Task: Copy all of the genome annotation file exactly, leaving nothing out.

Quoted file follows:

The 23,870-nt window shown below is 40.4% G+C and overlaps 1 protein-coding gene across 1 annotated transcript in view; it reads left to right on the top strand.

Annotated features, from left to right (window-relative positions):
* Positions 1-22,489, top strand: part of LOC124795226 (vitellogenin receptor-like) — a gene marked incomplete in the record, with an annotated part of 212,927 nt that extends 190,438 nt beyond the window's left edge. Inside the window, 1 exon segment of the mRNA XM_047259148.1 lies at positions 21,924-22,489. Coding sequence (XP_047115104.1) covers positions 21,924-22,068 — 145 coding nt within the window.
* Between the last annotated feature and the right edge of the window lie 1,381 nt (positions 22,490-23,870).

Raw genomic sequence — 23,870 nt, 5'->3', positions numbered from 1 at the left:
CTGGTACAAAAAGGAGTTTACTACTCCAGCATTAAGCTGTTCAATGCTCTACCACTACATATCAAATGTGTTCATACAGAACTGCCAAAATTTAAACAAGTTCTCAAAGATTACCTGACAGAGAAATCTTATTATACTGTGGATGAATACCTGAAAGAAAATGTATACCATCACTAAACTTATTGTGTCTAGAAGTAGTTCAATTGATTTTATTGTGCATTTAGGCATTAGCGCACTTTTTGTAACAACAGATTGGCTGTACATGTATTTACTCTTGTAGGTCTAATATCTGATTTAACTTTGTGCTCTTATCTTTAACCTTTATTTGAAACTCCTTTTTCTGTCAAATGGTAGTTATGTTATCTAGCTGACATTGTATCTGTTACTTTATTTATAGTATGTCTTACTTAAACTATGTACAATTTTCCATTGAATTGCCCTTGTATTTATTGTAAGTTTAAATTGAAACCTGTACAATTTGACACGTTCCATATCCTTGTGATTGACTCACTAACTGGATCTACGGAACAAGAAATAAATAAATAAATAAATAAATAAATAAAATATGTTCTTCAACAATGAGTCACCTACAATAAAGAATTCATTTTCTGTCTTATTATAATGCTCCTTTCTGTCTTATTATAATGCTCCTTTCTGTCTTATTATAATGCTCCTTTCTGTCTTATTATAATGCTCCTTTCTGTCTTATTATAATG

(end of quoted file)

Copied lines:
The 23,870-nt window shown below is 40.4% G+C and overlaps 1 protein-coding gene across 1 annotated transcript in view; it reads left to right on the top strand.

Annotated features, from left to right (window-relative positions):
* Positions 1-22,489, top strand: part of LOC124795226 (vitellogenin receptor-like) — a gene marked incomplete in the record, with an annotated part of 212,927 nt that extends 190,438 nt beyond the window's left edge. Inside the window, 1 exon segment of the mRNA XM_047259148.1 lies at positions 21,924-22,489. Coding sequence (XP_047115104.1) covers positions 21,924-22,068 — 145 coding nt within the window.
* Between the last annotated feature and the right edge of the window lie 1,381 nt (positions 22,490-23,870).

Raw genomic sequence — 23,870 nt, 5'->3', positions numbered from 1 at the left:
CTGGTACAAAAAGGAGTTTACTACTCCAGCATTAAGCTGTTCAATGCTCTACCACTACATATCAAATGTGTTCATACAGAACTGCCAAAATTTAAACAAGTTCTCAAAGATTACCTGACAGAGAAATCTTATTATACTGTGGATGAATACCTGAAAGAAAATGTATACCATCACTAAACTTATTGTGTCTAGAAGTAGTTCAATTGATTTTATTGTGCATTTAGGCATTAGCGCACTTTTTGTAACAACAGATTGGCTGTACATGTATTTACTCTTGTAGGTCTAATATCTGATTTAACTTTGTGCTCTTATCTTTAACCTTTATTTGAAACTCCTTTTTCTGTCAAATGGTAGTTATGTTATCTAGCTGACATTGTATCTGTTACTTTATTTATAGTATGTCTTACTTAAACTATGTACAATTTTCCATTGAATTGCCCTTGTATTTATTGTAAGTTTAAATTGAAACCTGTACAATTTGACACGTTCCATATCCTTGTGATTGACTCACTAACTGGATCTACGGAACAAGAAATAAATAAATAAATAAATAAATAAATAAAATATGTTCTTCAACAATGAGTCACCTACAATAAAGAATTCATTTTCTGTCTTATTATAATGCTCCTTTCTGTCTTATTATAATGCTCCTTTCTGTCTTATTATAATGCTCCTTTCTGTCTTATTATAATGCTCCTTTCTGTCTTATTATAATG